2) How Significant Is It (lower time frame, higher time frame, etc) – this really has to do with time as all support and resistance levels have what I call a ‘time degradation‘ to them. Simply put, traders have a memory, but they are more inclined to take recent information as more valuable then information a while ago, especially if they are short term traders. Generally, higher time frame levels will dominate and last longer than lower time frame levels. Also, when possible, I’m more interested in drawing levels that are more likely to maintain the trend as that is the more probable scenario. I particularly relate to these when reading the impulsive vs. corrective moves in the market.
For more information about understanding impulsive vs. corrective moves, make sure to watch the video here.
But once you have established the trend according to the impulsive vs. corrective series, look for breakout pullback level where the trend continued, or major swing highs/lows where the trend paused and pulled back to. These will often present great opportunities to get in with trend.
3) How Price is Reacting To It Now – Is price closing on a support level, and just sitting there, with smaller and smaller bounces off it? If so, a breakout through the level is more likely as there is no strong buyers able to push back, and the sellers continue to squeeze them out of the market. Was there a strong pin bar reversal off this level? If so, it could be telling you it will likely hold on a second attempt and start a reversal, hence look for an entry close to the level. How price reacts to the level in the moment can tell you if it’s likely to hold or not, but this analysis should be done before it reaches the level.
Often times the market will demonstrate a price action reversal signal at these levels. Keep in mind, this is the ‘effect‘ of how players responded to the level, not the cause. Order flow was the initial cause, and the level was the location. Everything else was a response to the initial reaction off this level. Hence these price action triggers are often ‘secondary entries’ (or sub-optimal) regarding the level. Sometimes a price action trigger, say a pin bar on a 4hr chart can be an engulfing or piercing bar on a 1hr chart. So sometimes it helps to look at a lower time frame to see what the more micro responses off this level are, or what the price action context was leading up to it.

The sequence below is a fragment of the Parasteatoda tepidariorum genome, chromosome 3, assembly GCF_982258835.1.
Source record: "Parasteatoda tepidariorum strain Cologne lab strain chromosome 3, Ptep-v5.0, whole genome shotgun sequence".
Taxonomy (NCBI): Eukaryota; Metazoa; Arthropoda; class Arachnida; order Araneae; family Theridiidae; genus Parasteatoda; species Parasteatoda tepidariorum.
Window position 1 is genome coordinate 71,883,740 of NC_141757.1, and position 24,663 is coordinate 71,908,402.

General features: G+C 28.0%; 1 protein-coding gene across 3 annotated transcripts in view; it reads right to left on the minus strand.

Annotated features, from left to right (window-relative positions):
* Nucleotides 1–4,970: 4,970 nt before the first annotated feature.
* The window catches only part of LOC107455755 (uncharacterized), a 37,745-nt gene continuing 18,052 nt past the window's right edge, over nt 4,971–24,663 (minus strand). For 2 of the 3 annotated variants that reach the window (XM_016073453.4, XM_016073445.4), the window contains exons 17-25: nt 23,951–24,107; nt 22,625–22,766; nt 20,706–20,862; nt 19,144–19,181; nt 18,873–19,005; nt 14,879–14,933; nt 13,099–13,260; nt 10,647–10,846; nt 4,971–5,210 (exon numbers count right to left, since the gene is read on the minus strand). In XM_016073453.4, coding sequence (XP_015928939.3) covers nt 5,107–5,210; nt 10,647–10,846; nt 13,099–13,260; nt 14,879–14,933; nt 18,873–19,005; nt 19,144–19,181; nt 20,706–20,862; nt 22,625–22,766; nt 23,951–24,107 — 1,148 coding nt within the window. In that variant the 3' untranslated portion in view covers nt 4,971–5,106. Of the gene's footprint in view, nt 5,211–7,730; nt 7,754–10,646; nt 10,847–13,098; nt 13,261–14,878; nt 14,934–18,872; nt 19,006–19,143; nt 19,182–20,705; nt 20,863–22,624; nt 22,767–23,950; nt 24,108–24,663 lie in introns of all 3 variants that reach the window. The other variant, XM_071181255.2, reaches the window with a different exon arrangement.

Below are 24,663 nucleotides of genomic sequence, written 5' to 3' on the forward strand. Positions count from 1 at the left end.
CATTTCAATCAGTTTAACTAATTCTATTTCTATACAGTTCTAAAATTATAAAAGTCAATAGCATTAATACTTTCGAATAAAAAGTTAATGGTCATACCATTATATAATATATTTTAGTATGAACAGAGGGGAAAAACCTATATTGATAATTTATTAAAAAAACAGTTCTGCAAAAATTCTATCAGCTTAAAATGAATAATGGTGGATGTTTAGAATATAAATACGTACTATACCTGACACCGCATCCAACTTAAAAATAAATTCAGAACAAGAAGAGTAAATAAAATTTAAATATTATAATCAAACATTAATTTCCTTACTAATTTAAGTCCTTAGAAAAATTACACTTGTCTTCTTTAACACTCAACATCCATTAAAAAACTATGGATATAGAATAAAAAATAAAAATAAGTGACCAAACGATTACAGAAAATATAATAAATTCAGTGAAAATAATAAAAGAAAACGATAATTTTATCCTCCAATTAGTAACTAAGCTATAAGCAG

But no matter what, there will always be clues as to what the major players are doing at this level, and what the more likely scenario is. Look for impulsiveness (strength) off the level, or weakness (corrective price action) off this level for initial clues.
4) What Is The Speed Or Impulsiveness Price Is Approaching The Level – this will really tell you a great deal of information whether a level is likely to hold or not. If you are trading with trend, and with the move when it is approaching a level, how strong the move is heading into it, and what is the underlying characteristics behind the price action (speed, acceleration, etc), will tell you what is more probable.
If a level is an intraday level, or one from only a day ago, a really impulsive move is likely to break through it. If it’s a daily low or high, or a level that held for a week or longer, it will have a better chance of holding. Think of it like a moving object. Consider the size of the object in relationship to what the obstacle in its way is. Normally, force x acceleration (& mass) will tell us whether the obstacle ahead will cave or not. Unfortunately, we do not have exact information about the orders at a level, such as the number and size of them which would equate to mass and volume of the object. Level 2 quotes would help in this fashion, but if you don’t have that, then what?
Why not use the other principles above, such as;
-how did price react there in the past
-how significant is it
-how is price reacting to it on first touch
Weigh those against the force, or impulsiveness of the move, and you’ll be able to get a better idea.
Price approaches the level with some volatility, as there are solid moves on both sides of the fence with bears maintaining control on the way down. Price bounces off the level with a piercing pattern and then a second attempt forming a pin bar reversal. But then after a small retrace, price attacks the level with vigor, selling off 4 days in a row, taking out the last 13 days gains. Does this resonate strength to you? Do you think it will break? See the chart below
As you can see, price was exhibiting a lot of strength and impulsiveness heading into the support level. There were definitely some clues ahead of time this was going to break. Such as how price barely lifted off the level each time, and attacked it twice without ever gaining much ground to the upside.
Keep in mind, the trend was already down leading up to it, so with trend traders used these pullbacks to get back in the trend. The last time they said enough is enough, and went to take out the barriers at this level. The buyers at the support level likely exhausted themselves on the first two rejections which failed to gain traction.
Putting all these components together would have communicated a breakout was likely, which would have helped your current short, or give you a second opportunity to get back in on a textbook breakout pullback setup for a high probability-low risk trade.
So there you have a few key variables to look for in finding the best support and resistance levels. Remember, price action patterns form at these levels and are the ‘effect‘, not the cause of the move. They do communicate information to us as traders, what we are looking for is the price action context before we reach these key support and resistance levels. Hence, it is these key levels where orders are being placed first.
Thus, by learning how to read the price action and the key variables I listed above, you can greatly improve your ability to spot good setups, improve your entries, placing trades where weak players are getting in, and the stronger players are looking to enter.